3. A friend of mine is moving to Texas at the end of the year. Her husband told her “I’m going with or without you.” I asked her if he’s from Texas, and she said “no, he’s never been there.” Either has she. He’s retired, and she’s still working. To me, it doesn’t make any sense to move there if you’ve never been there, and you don’t know anyone. Most people relocate for jobs, family or weather. Maybe friends.

    What is it about Texas? The laws and Texas justice?

    I do “get it” why CA has the most relocations. We are the most populated state.

  4. Those who leave California are people tend to be relatively poor, and many lack college degrees.
    About 2.5 million people living close to the official poverty line left California for other states from 2005 through 2015, while 1.7 million people at that income level moved in from other states – for a net loss of 800,000.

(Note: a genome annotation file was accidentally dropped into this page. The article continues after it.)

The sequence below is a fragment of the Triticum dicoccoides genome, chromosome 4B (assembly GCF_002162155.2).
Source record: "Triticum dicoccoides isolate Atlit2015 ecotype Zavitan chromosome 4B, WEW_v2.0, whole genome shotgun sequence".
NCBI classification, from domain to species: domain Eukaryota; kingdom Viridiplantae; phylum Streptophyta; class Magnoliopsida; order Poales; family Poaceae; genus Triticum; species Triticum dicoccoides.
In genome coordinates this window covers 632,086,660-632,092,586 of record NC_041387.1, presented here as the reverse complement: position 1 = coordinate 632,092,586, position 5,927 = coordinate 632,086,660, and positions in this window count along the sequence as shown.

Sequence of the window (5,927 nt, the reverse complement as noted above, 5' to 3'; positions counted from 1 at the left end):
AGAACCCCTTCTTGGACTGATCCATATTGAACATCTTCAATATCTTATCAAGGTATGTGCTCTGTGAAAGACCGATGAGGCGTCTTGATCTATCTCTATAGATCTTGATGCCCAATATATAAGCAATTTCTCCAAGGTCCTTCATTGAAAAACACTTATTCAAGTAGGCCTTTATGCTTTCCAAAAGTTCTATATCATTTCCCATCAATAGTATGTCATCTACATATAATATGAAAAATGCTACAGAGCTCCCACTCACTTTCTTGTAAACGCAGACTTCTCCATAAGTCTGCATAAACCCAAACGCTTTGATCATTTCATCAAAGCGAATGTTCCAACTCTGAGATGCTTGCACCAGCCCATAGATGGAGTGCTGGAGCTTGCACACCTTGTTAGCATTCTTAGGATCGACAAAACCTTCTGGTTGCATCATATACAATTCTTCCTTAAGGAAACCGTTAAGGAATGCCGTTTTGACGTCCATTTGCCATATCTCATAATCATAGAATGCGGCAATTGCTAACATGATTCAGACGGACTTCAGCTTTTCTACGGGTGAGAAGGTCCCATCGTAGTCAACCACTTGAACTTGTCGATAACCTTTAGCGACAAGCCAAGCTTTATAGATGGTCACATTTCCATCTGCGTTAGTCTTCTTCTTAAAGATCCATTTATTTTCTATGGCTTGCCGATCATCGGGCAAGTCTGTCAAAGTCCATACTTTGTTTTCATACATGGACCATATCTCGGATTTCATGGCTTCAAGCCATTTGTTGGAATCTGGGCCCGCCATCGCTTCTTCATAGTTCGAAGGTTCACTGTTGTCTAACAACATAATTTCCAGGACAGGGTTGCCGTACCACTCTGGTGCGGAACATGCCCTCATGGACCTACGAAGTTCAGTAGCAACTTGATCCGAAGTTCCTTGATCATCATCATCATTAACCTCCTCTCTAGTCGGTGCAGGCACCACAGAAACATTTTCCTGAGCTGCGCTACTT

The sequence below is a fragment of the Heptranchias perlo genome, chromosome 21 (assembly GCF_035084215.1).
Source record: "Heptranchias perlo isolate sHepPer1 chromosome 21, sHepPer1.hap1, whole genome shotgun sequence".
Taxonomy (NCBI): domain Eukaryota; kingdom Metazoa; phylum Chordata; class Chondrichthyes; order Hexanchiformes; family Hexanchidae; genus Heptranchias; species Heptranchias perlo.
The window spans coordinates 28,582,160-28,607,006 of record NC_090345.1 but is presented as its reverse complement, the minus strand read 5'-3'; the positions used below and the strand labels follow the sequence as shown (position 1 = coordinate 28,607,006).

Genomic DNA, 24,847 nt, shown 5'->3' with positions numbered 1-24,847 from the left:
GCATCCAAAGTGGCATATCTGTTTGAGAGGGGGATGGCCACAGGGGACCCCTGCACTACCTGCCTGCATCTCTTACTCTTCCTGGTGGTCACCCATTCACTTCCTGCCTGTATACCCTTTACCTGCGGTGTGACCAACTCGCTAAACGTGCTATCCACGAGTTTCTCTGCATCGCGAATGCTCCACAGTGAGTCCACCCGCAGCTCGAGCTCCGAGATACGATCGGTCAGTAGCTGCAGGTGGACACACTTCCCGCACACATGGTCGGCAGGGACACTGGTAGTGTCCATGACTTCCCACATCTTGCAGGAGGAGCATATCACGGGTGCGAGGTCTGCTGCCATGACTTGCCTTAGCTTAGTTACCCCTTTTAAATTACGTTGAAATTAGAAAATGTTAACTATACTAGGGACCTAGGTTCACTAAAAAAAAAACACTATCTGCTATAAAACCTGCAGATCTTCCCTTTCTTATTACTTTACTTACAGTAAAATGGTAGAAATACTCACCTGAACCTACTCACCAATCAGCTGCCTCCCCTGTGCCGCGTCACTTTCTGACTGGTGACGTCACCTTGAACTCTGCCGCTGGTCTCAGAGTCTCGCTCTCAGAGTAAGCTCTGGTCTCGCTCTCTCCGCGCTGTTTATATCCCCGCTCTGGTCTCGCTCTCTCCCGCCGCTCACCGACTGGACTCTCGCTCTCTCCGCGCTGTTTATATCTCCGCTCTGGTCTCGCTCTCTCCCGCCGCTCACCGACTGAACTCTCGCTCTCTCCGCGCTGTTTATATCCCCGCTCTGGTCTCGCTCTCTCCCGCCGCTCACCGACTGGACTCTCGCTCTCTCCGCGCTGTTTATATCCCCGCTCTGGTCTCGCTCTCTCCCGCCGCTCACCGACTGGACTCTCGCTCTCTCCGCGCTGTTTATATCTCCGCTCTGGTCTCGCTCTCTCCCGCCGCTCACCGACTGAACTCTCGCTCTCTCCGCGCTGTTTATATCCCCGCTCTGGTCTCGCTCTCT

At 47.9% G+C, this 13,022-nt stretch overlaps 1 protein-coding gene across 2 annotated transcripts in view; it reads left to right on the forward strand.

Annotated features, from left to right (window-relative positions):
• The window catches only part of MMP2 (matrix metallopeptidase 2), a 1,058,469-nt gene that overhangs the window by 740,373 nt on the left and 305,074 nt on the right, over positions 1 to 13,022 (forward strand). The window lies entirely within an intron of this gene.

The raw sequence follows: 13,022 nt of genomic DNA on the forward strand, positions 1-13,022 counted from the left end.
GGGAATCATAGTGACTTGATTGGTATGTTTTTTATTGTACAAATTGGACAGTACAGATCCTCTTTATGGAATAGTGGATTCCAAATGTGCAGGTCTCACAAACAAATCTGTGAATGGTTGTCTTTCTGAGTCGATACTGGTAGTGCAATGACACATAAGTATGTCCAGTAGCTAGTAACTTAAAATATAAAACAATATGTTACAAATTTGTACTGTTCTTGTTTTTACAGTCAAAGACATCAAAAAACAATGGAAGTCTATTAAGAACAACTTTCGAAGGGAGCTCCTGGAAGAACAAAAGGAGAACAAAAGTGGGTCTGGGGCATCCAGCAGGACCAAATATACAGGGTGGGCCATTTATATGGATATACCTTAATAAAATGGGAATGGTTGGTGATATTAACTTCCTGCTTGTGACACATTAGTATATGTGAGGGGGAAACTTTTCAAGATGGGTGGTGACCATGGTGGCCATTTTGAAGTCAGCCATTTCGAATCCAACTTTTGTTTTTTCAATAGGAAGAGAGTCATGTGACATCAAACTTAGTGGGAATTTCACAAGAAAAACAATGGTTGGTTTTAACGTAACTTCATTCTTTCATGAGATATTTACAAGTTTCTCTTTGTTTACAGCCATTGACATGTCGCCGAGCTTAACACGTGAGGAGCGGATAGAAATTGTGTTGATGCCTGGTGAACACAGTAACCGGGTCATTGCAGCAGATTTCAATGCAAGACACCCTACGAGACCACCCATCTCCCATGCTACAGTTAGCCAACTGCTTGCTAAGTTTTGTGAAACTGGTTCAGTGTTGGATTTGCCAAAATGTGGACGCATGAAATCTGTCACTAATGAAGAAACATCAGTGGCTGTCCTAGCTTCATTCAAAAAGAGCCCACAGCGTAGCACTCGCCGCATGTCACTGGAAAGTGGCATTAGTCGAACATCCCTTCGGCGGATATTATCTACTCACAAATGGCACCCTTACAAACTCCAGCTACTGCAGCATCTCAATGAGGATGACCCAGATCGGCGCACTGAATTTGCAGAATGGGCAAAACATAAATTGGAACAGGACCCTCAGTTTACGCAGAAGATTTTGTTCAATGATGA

During the same period, the state experienced a net gain of about 20,000 residents earning at least five times the poverty rate – or $100,000 for a family of three.

    Read more here: http://www.sacbee.com/news/state/california/article136478098.html#storylink=cpy

    • Sean — Wait . . . isn’t California the progressives’ dream state — the “workers’ paradise” model that they fervently wish the other 56(?) states would adopt (not to mention the country as a whole)? As your cited article unintentionally reveals, CA is arguably the most anti-blue collar state in the union.
      Reading the headline about CA’s immigration between states, one would get the impression that it’s roughly an equal trade-off of rich people for poor people. It’s not.